Policy Reform for Green Bond Proliferation in the Asian Market
Analysis of Capacity Gap
The following elements are barring the successful green bond proliferation in the Asian market:
- Inadequate access to the external review of GBP compliance.
- Lack of clearly identified definition of GB that separates it from climate bond, and ESG bonds.
- Lack of government policies for incentivizing GB investment;
- Institutional and regulatory bottlenecks;
- Lack of aggregation mechanism;
- Lack of investor information and market intelligence;
- Lack of insurance mechanisms;
- Lack of clear risk profile of investment; and
- Unstable capital markets.
Performance and Pricing in the Asian Market
Although the basic principles are the same, the GB market operates and performs slightly different in Asia than those in Europe. If we compare GB performance with that of traditional market instruments for the Asian market, the following insights on performance and pricing can be derived:
- Some GB trading occurs inside non-green bonds. As the instrument is fairly new and many of the financial and non-financial institutions are yet to integrate the mechanism within the existing business portfolio, GB is traded within non-green bonds.
- GBs can outperform non-green. The bonds provide long-term sustainability and longer payment period over marginal interest rate or compound annual growth rate (CAGR). This provides ample opportunity for new investors and first-mover to harvest more benefits in the long term.
- However, for the same reason, GBs price tighter and appear less volatile than non-green bonds in stressed markets.
- However, GBs trade somewhat less than non-green bonds. This can be attributed to a lack of awareness among investors and authorities and regulatory and institutional bottlenecks.
Promoting the Issuance of Green Bonds: As a new type of financial bonds, green bonds can be offered by financial institutions on the basis of applications and approvals, and with reference to the experience of financial bonds for SMEs. Early stage experiments and pilot programs can use the definitions and categories for green investment.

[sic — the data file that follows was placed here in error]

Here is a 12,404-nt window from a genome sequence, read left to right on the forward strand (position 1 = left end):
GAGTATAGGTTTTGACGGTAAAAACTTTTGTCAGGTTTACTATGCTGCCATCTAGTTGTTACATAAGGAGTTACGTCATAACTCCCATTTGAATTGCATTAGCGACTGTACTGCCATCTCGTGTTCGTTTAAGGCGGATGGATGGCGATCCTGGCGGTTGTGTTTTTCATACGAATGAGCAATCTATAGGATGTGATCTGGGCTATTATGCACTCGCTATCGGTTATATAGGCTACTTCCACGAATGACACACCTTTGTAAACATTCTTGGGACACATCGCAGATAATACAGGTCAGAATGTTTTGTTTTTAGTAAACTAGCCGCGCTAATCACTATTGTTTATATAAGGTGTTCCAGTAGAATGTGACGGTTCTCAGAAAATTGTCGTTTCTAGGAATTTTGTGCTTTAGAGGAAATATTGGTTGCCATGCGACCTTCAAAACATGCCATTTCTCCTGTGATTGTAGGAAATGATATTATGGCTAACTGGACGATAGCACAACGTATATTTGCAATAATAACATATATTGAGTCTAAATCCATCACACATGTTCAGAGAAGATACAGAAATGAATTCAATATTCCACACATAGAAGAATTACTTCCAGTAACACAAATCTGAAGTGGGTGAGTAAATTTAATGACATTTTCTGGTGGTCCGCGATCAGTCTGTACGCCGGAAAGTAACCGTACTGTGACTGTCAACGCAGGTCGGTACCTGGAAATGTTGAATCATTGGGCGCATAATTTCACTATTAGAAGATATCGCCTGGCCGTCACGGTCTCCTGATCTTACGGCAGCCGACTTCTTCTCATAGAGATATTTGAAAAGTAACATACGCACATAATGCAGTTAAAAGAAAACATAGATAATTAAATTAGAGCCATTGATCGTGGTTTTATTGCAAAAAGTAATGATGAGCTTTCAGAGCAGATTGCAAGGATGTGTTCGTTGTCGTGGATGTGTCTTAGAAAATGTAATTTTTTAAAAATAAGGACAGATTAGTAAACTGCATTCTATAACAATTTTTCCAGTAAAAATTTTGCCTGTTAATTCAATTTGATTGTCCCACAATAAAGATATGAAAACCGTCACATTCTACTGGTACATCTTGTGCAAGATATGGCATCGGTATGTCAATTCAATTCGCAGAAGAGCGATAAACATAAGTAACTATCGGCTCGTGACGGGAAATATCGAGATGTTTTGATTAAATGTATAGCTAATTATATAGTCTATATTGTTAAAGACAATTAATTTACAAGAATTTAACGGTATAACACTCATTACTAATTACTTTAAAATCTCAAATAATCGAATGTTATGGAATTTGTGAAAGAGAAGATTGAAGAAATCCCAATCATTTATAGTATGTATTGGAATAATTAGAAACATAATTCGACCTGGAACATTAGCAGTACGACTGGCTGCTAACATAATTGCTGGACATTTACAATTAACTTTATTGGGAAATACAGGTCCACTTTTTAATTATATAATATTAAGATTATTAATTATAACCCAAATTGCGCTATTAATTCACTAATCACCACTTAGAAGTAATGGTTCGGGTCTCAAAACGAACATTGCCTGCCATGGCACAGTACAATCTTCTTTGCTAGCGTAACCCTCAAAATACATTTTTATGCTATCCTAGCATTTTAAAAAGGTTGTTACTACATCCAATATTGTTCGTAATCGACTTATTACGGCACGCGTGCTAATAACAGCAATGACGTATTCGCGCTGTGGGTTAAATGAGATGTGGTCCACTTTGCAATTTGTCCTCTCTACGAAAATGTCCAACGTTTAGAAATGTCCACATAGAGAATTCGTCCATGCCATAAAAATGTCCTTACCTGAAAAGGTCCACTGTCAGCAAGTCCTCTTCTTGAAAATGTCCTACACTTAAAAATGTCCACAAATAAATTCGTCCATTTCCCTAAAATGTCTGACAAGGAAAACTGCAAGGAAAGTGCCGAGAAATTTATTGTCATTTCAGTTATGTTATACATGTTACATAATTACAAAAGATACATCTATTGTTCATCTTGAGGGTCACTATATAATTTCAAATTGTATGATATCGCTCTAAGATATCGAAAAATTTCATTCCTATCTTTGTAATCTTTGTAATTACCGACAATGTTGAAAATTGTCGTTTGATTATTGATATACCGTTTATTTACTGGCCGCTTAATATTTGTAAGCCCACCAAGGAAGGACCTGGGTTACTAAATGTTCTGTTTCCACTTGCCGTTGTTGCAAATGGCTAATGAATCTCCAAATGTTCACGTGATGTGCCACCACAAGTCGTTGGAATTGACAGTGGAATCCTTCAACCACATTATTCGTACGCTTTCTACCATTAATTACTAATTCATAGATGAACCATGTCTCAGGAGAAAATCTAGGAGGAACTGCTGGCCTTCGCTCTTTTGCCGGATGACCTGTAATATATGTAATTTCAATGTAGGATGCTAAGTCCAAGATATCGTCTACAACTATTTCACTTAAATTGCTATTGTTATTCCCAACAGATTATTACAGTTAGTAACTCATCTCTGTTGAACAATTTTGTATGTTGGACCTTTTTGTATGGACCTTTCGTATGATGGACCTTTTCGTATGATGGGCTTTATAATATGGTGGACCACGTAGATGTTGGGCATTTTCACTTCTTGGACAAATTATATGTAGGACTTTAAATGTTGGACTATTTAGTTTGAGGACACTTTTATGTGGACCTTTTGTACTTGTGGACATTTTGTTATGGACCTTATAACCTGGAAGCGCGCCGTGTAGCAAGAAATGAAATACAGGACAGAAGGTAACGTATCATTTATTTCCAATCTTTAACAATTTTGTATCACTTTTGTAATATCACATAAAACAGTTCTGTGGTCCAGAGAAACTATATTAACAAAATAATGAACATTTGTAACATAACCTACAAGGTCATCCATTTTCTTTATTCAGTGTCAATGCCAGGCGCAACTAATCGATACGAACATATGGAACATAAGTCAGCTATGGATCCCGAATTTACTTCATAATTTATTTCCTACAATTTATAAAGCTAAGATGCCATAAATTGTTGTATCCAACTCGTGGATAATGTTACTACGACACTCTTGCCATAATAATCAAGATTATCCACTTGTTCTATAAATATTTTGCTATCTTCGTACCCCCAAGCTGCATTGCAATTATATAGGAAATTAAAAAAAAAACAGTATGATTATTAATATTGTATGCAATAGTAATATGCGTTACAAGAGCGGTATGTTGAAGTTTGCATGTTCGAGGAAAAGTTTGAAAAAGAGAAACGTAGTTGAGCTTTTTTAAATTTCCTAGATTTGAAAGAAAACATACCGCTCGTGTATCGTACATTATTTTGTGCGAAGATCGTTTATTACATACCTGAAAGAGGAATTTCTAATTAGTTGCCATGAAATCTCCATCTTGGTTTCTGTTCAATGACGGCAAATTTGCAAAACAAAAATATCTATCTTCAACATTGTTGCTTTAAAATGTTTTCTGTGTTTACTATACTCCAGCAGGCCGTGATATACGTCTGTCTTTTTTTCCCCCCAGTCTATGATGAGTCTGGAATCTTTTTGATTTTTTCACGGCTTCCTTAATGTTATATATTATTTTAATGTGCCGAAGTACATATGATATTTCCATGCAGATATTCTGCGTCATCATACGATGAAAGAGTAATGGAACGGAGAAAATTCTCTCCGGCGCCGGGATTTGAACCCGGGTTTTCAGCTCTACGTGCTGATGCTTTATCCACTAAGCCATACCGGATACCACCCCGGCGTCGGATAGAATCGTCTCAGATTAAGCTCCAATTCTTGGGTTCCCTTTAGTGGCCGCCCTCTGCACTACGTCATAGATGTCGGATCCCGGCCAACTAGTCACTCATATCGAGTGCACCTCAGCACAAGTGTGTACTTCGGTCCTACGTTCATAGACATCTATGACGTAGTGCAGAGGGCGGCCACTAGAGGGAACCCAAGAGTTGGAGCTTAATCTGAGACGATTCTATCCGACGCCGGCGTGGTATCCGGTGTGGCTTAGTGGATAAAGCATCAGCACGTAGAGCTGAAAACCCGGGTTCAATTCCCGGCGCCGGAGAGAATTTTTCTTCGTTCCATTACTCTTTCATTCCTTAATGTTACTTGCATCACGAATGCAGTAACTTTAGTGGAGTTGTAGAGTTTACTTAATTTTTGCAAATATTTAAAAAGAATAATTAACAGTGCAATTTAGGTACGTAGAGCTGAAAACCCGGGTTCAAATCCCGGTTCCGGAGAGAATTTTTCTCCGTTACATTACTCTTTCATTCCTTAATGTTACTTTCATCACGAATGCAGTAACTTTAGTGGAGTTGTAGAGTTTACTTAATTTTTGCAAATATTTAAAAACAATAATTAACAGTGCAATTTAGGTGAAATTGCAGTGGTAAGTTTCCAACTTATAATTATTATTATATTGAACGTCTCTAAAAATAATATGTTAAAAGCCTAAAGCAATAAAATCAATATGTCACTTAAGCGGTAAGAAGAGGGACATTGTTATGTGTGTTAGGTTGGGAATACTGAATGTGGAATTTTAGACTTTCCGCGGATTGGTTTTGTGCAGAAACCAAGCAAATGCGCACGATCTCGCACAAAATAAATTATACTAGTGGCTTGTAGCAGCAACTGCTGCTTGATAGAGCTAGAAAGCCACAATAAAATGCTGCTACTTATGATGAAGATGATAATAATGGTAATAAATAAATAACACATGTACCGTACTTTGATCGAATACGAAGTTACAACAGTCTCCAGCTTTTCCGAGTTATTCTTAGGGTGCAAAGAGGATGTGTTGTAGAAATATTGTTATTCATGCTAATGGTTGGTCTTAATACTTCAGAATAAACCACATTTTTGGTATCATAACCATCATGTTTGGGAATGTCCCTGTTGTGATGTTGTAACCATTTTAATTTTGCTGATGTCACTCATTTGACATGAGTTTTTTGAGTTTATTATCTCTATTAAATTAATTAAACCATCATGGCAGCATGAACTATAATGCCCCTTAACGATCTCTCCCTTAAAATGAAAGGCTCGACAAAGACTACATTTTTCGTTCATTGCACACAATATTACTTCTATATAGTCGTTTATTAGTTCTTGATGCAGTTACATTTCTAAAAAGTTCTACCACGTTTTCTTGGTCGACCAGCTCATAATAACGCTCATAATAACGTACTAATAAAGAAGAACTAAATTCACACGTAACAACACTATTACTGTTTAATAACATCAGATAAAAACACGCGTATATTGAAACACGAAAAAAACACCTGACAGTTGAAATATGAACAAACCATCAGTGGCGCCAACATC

- It is recommended to identify the boundary of green bond issuers and encourage individualized design. It is important to determine the investment target and issuance duration of the green bonds. Considerations should also be given to the industry distribution and characteristics of the maturity structure of green credit issuance by various financial institutions, and, within the boundary set by the green credit statistical system, permitting financial institutions to submit specific plans for green bonds financing in light of such factors as their respective development status and industry focus.
Creating Incentives for Green Bonds Issuance: In order to safeguard the success of green bonds, the following policy incentives should be considered:
- Allow commercial banks to exclude loans backed by GBs from the calculation of its loan-deposit ratio (as long as they show that they keep an accurate account of risks, have sufficient capital, and run a successful green financing business).
- Allow financial institutions that meet the required capital to risk asset ratio and are capable of providing sufficient capital, to have access to 75% preferential risk weighting and preferential capital regulation requirement per the relevant provisions of the Administrative Measures on the Capital of Commercial Banks.
- Banks that invest in green bonds, should be permitted to apply a 50% multiplier for the portion of risk asset corresponding to the green bonds they hold when calculating their capital to risk asset ratio.
- Institutional investors that have subscribed to green bonds should be entitled to the same tax exemption policy as for treasury bonds. For corporate investors of green bonds, for instance, interest revenues received by investors from issuers should be fully exempted from corporate income tax.
- For enterprises that receive the capital raised through green bonds, encourage their local government to allocate a portion of its budget to provide discounted interest rates for part or all of the loans the enterprises have taken out.
It is true that the existing demographic shifts in world population, economy, technological and sociological parameters require drastic measurements in terms of achieving the increased energy demand and at the same time safeguarding the environment. Green financing especially green bond can be one of these solutions. Whether the ambitious climate and sustainability goals can be achieved, will depend significantly on the determination with which actors and states drive the development of green finance forward.